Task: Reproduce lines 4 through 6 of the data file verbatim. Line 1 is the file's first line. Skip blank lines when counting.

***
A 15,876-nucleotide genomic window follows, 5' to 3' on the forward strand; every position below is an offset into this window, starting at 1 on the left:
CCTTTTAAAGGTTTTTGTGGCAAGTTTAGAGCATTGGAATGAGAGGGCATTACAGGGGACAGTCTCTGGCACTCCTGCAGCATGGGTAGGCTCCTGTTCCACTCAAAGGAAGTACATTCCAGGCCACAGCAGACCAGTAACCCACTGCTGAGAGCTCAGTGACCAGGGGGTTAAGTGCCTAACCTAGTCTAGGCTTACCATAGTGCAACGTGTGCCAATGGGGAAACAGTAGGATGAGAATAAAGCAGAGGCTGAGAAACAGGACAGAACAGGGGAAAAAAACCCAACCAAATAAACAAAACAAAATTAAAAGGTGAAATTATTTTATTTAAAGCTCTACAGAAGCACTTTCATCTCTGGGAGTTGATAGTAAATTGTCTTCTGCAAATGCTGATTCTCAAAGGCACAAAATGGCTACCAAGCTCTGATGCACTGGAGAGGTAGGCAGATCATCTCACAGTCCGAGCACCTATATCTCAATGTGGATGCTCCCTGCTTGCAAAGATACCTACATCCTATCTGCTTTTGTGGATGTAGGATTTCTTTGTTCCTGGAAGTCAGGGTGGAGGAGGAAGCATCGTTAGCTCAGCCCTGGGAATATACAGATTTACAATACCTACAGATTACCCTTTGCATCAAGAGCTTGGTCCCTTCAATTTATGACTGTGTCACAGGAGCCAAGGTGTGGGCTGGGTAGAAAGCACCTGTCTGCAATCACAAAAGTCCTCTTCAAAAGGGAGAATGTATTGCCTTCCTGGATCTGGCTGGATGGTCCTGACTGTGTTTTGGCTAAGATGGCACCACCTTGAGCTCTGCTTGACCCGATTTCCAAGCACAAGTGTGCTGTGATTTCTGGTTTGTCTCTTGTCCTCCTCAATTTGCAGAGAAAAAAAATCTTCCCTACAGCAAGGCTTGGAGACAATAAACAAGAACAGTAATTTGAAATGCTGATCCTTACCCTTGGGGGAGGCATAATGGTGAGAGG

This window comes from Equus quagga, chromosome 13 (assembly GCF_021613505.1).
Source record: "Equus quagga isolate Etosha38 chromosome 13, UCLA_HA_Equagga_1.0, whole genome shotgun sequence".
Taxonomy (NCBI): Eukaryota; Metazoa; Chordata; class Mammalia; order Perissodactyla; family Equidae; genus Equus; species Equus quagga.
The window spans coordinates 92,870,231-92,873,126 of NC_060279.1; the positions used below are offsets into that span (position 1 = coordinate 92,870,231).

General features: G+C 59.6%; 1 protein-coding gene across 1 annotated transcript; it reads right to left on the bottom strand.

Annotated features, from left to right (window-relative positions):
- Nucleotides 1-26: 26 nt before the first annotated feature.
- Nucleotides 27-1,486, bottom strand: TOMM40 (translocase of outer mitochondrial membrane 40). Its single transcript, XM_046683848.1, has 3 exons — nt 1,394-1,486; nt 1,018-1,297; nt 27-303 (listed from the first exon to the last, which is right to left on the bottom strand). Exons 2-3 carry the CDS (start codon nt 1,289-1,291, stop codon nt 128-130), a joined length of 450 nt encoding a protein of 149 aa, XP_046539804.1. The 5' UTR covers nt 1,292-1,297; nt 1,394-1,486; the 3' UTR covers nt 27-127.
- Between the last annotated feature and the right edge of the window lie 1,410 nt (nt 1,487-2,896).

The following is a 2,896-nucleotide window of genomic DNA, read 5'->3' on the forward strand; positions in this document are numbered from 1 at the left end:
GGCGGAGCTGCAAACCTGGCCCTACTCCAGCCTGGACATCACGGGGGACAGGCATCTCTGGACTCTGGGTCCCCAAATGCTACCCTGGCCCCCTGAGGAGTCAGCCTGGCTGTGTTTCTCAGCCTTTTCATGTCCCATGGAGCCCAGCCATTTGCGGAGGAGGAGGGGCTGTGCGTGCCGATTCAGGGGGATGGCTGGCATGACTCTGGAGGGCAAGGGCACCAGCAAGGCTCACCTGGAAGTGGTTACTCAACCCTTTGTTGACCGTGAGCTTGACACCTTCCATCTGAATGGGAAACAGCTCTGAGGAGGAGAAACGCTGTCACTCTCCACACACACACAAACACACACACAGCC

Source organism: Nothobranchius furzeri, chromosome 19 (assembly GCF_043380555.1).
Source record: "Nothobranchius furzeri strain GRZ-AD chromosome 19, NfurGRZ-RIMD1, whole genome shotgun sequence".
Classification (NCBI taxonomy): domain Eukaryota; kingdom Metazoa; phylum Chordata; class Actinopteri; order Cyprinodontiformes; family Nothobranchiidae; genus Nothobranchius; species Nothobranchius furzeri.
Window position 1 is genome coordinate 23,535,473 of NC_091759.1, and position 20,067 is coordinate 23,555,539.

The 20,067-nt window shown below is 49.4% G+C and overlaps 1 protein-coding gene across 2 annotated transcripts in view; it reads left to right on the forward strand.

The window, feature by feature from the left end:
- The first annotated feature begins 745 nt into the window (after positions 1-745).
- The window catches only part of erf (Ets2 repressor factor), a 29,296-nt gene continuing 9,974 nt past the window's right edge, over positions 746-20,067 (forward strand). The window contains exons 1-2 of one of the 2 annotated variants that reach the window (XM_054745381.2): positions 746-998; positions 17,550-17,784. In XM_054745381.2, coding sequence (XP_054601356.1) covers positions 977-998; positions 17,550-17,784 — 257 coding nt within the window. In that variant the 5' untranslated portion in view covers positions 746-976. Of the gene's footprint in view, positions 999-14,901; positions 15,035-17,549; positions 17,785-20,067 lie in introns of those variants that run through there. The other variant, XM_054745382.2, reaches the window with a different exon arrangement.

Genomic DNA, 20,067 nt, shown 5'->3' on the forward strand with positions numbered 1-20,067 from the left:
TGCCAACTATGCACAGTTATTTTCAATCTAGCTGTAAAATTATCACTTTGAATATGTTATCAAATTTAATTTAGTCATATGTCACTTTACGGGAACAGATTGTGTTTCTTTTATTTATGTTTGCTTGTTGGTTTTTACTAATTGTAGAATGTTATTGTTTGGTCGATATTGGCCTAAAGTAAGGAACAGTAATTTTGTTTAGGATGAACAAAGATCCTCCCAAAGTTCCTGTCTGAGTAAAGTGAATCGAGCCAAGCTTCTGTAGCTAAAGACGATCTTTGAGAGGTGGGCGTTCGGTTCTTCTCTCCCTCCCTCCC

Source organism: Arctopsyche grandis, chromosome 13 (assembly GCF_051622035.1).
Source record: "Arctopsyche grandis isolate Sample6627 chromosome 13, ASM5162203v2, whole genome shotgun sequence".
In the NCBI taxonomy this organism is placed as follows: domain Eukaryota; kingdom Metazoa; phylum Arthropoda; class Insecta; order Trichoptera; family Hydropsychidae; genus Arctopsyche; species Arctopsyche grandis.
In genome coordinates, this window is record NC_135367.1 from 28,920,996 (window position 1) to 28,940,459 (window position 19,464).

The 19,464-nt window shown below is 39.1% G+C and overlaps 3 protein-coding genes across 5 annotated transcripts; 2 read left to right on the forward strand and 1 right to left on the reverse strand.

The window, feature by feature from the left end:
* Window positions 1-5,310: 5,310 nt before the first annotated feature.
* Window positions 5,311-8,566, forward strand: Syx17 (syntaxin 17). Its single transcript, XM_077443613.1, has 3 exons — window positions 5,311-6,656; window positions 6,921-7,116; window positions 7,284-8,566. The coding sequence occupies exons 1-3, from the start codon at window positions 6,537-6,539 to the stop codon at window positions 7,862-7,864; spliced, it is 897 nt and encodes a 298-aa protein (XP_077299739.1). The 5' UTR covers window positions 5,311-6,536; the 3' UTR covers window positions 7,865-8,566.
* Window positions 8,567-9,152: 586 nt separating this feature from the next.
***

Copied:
Source record: "Equus quagga isolate Etosha38 chromosome 13, UCLA_HA_Equagga_1.0, whole genome shotgun sequence".
Taxonomy (NCBI): Eukaryota; Metazoa; Chordata; class Mammalia; order Perissodactyla; family Equidae; genus Equus; species Equus quagga.
The window spans coordinates 92,870,231-92,873,126 of NC_060279.1; the positions used below are offsets into that span (position 1 = coordinate 92,870,231).